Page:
Political Science professor Amy Fried held an open lecture to discuss what will appear on the ballot as Question 5, along with the rest of the Maine’s 2016 statewide ballot, as part of the University of Maine’s Socialist-Marxist Studies fall lecture series. The event occurred on Wednesday, Oct. 26 in the Bangor Room of the Memorial Union, from 12:30 to 1:50 p.m.

Fried is chair of the Department of Political Science at the University of Maine, focusing her studies on the historical and political effect of public opinion in the United States.

“Question 5 is different from the other referenda on the ballot,” Fried said. “Because it’s not just about the regular policy, it’s really about the process of voting.”

Maine’s Question 5, titled “An Act to Establish Ranked-Choice Voting,” will appear on the ballot as follows: “Do you want to allow voters to rank their choices of candidates in elections for U.S. Senate, Congress, Governor, State Senate, and State Representative, and to have ballots counted at the state level in multiple rounds in which last-place candidates are eliminated until a candidate wins by majority?”

Ranked-Choice Voting (RCV), also known as Instant-Runoff Voting, is the proposed solution to the “spoiler effect” commonly seen in Maine state elections, where one candidate would win, despite not earning the 50% majority of the vote, due to votes being split between two or more opposing candidates.

The last time a Maine gubernatorial election was won by a majority of votes in their first term of office was Kenneth M. Curtis in 1966. If Question 5 passes, Maine citizens would use RCV to vote for Governor, the U.S. Senate and House of Representatives and the Maine Senate and House of Representatives. While certain cities, such as Portland, already use RCV today, if Question 5 passes, Maine would be the first state to adopt the system statewide.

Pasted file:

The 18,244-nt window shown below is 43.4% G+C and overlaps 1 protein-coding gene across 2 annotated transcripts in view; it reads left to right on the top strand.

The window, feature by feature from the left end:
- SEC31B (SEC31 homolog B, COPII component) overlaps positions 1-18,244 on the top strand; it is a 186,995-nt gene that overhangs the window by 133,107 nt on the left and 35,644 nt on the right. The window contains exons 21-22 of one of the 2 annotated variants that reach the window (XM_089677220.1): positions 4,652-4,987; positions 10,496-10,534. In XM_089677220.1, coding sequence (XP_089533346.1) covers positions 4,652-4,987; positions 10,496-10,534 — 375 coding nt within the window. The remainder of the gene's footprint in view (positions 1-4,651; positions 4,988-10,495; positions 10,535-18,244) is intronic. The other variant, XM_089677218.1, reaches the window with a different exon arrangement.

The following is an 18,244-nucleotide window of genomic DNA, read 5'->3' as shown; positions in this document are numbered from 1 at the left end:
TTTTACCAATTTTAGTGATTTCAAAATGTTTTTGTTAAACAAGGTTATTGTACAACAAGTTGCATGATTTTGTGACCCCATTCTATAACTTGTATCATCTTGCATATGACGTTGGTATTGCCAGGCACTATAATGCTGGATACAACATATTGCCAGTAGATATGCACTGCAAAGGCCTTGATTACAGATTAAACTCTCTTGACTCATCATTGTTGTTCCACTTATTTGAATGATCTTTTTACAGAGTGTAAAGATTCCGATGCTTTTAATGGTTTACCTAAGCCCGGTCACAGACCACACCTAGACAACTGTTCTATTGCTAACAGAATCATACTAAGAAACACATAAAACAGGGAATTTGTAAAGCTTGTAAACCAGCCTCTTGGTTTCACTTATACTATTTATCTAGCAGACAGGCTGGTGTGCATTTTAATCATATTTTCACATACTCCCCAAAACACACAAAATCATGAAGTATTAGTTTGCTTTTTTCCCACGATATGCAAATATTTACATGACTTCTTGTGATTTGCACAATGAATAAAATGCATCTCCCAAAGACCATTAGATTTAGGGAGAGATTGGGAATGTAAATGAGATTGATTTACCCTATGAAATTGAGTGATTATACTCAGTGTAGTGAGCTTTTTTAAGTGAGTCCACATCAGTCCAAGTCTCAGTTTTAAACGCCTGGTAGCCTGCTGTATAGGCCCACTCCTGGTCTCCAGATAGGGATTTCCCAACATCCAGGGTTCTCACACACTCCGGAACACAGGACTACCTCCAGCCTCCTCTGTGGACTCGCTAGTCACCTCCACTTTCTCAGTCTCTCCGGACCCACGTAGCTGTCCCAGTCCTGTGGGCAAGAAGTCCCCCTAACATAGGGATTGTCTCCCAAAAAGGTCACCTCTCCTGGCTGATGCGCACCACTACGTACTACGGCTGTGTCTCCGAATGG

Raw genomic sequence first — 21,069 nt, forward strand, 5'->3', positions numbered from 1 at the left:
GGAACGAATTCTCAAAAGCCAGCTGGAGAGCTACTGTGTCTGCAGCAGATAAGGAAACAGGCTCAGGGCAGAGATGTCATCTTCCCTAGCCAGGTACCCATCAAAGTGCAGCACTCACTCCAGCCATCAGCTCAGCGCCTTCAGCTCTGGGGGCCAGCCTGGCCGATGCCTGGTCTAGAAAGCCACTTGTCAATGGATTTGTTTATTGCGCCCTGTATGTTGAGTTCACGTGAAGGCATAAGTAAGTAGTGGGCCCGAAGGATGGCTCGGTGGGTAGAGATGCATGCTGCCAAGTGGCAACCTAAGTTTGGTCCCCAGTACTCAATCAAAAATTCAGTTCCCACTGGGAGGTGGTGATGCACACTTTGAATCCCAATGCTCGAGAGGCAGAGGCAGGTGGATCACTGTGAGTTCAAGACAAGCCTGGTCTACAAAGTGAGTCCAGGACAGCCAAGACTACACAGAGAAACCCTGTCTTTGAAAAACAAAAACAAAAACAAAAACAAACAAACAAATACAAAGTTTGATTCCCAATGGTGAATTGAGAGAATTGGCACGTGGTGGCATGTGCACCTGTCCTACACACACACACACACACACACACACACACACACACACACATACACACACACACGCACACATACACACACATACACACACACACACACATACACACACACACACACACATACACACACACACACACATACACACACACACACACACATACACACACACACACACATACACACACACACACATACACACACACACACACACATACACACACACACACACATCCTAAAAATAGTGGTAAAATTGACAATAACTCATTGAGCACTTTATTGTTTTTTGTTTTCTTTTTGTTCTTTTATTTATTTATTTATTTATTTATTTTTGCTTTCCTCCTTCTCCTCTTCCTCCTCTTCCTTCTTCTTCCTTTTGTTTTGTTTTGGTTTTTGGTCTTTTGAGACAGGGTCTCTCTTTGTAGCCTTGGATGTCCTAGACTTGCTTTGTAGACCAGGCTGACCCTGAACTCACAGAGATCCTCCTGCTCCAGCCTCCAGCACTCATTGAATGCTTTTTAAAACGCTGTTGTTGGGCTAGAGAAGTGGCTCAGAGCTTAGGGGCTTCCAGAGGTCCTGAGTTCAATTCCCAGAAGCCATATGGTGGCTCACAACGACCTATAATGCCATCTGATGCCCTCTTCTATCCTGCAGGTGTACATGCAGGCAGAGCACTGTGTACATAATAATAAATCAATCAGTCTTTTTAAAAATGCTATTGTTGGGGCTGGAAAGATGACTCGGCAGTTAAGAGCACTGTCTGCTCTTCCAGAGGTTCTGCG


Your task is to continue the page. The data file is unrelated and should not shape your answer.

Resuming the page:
Currently, the Maine Constitution strictly defines that a candidate needs to reach a plurality of votes, not a majority of votes, to be determined the winner. This means the candidate with the largest number of votes, not necessarily the one with an absolute majority.

After the explanation of the voting system, Fried described its potential benefits.

“Research seems to show that yes, you do have more civility in elections and less negativity in campaigns, the argument being that you don’t want to turn off the supporters of another candidate because they might pick you as their second choice,” Fried said.

Fried was not content with only discussing the benefits, however and took time to mention the potential downsides of Question 5’s passage.

“With many candidates there can be something called ballot exhaustion. Also, it’s possible the composition of the electorate could change. You could have less voting compared to past elections, from voters who have lower levels of education and a lower income because it is a more complicated system. People would have to really do a good job with voter education. To me, that’s the big takeaway if this passed,” Fried said.

Maine voters will decide on whether they want to adopt the RCV system on Nov. 8.

  • Jim Mays

    Fried is quoted as saying “You could have less voting compared to past elections, from voters who have lower levels of education and a lower income because it is a more complicated system.”

    It’s obvious from some negative opinions voiced, that there are people out there who simply do not understand how RCV works. Yes, education and experience will help.

    But I, for one, would be happy not to have the LIV (lower information voter) dictate the results as happens all too often. Voting is a privilege and a responsibility. If someone isn’t willing to understand a not-that-complicated new process, then I challenge their understanding of candidates and ballot articles.